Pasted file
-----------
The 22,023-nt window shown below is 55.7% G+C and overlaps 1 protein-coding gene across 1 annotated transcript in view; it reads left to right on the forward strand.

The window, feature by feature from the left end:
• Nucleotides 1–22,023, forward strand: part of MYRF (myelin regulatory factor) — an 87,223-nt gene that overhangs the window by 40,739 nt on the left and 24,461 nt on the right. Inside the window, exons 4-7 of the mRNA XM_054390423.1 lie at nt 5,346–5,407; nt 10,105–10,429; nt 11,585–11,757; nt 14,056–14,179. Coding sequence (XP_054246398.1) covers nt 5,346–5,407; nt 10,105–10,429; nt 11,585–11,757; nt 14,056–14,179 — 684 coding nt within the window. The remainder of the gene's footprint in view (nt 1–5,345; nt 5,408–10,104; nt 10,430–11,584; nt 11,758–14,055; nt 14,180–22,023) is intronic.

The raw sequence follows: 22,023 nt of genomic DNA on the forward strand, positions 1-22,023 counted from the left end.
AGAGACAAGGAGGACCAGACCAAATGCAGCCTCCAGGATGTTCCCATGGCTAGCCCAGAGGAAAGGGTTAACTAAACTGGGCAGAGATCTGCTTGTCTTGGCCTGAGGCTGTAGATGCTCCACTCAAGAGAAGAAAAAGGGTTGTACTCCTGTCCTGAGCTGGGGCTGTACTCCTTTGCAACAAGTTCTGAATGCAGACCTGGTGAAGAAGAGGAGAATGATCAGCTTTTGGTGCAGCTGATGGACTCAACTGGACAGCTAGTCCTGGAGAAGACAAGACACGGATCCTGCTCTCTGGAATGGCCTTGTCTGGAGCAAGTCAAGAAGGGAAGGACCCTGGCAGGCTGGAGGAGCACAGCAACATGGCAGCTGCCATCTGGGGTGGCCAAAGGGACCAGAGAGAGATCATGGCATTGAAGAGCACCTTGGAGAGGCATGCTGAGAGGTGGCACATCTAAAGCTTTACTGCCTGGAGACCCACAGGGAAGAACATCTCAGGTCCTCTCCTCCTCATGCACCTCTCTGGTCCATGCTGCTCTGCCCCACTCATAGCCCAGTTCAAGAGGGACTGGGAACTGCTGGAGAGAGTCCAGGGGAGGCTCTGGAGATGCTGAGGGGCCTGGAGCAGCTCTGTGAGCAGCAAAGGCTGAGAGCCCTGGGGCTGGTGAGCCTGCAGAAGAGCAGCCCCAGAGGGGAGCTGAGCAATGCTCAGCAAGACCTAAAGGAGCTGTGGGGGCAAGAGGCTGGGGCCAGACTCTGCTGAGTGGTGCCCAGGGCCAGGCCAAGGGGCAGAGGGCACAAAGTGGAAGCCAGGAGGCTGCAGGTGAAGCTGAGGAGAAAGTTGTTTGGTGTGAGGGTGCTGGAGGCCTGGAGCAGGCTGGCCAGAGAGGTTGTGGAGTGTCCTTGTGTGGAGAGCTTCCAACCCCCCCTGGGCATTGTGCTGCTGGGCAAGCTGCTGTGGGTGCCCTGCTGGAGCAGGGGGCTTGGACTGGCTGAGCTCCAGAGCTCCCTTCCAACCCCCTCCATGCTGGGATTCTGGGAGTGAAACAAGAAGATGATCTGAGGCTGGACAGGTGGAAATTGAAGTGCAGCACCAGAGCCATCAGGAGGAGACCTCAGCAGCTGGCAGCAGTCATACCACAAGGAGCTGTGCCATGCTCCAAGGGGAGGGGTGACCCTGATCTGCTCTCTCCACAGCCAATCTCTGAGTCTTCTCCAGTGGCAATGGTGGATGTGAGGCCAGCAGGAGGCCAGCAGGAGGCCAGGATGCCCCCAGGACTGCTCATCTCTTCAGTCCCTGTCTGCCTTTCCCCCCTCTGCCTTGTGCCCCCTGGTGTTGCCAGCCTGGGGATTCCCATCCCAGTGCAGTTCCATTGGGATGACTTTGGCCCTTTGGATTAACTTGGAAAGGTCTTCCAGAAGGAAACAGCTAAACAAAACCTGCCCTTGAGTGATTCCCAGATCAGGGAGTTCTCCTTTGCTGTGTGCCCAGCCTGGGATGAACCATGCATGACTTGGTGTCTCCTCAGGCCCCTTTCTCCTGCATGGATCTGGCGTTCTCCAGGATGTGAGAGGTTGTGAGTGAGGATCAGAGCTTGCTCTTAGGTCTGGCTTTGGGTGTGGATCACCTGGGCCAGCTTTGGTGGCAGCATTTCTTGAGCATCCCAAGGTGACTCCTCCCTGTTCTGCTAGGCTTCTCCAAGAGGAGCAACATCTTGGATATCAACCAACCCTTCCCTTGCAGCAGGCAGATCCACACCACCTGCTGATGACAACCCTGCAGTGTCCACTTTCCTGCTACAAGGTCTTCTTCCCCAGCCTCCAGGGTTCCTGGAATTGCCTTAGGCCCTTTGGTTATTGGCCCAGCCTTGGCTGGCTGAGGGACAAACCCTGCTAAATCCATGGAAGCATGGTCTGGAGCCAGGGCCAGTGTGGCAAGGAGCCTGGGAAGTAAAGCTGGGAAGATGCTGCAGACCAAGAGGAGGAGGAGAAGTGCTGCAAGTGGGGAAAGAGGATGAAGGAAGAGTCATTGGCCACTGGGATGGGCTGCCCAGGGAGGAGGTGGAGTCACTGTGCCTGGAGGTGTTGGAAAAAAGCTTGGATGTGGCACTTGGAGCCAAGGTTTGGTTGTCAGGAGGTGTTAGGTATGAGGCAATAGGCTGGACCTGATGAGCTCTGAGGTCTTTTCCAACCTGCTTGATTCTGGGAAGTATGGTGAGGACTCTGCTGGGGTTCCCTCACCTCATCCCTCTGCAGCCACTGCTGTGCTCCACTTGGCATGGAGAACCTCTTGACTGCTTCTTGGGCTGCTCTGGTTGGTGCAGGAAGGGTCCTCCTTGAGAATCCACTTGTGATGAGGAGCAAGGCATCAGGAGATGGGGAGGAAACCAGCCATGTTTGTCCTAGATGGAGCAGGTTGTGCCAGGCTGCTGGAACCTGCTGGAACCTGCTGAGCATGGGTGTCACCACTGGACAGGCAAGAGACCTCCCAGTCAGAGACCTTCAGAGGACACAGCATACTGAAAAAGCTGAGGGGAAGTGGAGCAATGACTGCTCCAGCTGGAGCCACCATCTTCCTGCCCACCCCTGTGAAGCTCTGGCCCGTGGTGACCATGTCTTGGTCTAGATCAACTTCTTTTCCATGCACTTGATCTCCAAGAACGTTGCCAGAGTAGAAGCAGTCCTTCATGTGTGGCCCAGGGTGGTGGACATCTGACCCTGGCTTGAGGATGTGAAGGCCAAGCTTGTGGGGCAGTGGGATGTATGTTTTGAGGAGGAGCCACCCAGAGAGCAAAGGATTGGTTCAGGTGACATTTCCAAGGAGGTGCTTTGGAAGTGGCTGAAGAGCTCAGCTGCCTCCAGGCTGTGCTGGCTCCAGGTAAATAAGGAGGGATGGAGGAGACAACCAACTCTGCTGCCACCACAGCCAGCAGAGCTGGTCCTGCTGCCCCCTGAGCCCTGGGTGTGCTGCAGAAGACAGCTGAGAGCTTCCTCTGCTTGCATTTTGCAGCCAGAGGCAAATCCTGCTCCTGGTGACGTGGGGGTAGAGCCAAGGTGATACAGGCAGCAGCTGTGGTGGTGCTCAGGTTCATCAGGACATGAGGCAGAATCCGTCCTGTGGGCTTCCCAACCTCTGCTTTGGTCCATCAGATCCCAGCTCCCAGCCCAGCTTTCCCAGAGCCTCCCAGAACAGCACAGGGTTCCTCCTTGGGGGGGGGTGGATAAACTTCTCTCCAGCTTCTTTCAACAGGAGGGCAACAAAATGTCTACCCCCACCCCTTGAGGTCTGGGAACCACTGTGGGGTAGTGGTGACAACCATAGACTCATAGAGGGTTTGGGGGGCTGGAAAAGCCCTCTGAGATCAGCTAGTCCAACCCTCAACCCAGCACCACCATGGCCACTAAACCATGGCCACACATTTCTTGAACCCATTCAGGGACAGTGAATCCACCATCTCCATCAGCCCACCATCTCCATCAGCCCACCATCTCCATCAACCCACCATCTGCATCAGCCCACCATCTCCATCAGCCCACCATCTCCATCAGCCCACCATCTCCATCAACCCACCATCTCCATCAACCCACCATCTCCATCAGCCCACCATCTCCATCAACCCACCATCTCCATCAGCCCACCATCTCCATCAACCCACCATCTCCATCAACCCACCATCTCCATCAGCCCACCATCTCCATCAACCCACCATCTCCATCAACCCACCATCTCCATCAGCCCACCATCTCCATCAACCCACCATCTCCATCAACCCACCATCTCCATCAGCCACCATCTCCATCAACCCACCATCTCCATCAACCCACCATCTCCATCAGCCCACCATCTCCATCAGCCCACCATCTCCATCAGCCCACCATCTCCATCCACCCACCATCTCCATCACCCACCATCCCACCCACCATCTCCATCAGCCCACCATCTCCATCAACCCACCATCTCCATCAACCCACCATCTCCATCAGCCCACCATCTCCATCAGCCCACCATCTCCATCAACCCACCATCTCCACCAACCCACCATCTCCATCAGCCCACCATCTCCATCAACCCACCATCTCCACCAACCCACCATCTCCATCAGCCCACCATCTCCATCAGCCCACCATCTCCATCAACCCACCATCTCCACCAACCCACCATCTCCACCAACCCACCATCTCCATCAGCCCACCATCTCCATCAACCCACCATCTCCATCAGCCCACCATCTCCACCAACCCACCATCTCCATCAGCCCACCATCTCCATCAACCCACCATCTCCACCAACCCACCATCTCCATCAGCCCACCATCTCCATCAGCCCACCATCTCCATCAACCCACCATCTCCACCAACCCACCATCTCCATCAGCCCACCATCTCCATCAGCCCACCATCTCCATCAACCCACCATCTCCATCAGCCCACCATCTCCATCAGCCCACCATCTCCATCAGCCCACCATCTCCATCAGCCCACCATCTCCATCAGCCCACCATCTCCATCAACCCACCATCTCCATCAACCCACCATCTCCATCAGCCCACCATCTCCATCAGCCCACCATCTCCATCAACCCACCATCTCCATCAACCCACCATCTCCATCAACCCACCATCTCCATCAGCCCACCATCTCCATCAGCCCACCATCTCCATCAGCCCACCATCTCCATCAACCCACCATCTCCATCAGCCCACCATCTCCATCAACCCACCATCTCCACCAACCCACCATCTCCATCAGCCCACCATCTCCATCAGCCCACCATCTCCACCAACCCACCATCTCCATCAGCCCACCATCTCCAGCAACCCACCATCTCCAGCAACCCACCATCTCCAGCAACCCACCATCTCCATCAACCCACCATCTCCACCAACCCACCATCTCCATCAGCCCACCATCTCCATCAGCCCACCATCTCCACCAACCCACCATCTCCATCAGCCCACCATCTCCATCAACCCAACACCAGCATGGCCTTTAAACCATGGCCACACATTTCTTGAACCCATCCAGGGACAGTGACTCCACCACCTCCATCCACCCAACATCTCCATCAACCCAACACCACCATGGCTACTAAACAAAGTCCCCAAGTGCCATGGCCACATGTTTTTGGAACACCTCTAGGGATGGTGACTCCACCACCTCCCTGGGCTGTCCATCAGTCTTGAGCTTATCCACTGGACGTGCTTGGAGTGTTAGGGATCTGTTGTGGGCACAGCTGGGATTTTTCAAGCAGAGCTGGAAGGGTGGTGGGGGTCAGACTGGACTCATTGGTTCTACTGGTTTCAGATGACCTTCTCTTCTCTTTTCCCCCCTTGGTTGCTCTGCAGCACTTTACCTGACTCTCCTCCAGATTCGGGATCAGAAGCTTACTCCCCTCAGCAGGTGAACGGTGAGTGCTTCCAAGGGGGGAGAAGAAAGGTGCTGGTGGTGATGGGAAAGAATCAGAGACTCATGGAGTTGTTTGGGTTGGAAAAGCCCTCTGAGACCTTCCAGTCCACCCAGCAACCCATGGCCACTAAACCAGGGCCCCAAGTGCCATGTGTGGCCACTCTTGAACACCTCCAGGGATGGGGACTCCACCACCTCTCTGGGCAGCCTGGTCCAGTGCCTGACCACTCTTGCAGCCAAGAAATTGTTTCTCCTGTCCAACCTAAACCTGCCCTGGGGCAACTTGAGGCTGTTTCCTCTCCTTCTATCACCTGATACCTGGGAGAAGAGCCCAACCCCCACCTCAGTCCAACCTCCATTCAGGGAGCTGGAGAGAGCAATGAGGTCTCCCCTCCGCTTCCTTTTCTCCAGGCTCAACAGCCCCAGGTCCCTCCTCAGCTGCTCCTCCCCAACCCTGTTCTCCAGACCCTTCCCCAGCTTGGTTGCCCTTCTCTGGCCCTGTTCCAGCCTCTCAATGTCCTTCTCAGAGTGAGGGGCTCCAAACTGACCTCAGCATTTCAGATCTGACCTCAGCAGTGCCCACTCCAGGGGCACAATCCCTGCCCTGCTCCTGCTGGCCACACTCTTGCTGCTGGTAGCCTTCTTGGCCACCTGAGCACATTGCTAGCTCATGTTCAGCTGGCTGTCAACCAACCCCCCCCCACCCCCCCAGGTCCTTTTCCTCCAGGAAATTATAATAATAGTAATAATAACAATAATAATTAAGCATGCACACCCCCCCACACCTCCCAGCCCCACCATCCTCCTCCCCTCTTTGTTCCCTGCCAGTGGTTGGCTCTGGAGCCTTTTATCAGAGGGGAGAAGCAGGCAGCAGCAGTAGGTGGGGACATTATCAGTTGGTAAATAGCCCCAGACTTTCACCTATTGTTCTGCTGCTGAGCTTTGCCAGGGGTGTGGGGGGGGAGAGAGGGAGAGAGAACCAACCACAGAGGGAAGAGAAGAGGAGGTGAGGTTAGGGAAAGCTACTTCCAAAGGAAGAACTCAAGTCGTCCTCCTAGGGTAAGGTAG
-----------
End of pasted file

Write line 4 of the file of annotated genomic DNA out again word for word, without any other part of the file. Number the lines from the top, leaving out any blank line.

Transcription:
The raw sequence follows: 22,023 nt of genomic DNA on the forward strand, positions 1-22,023 counted from the left end.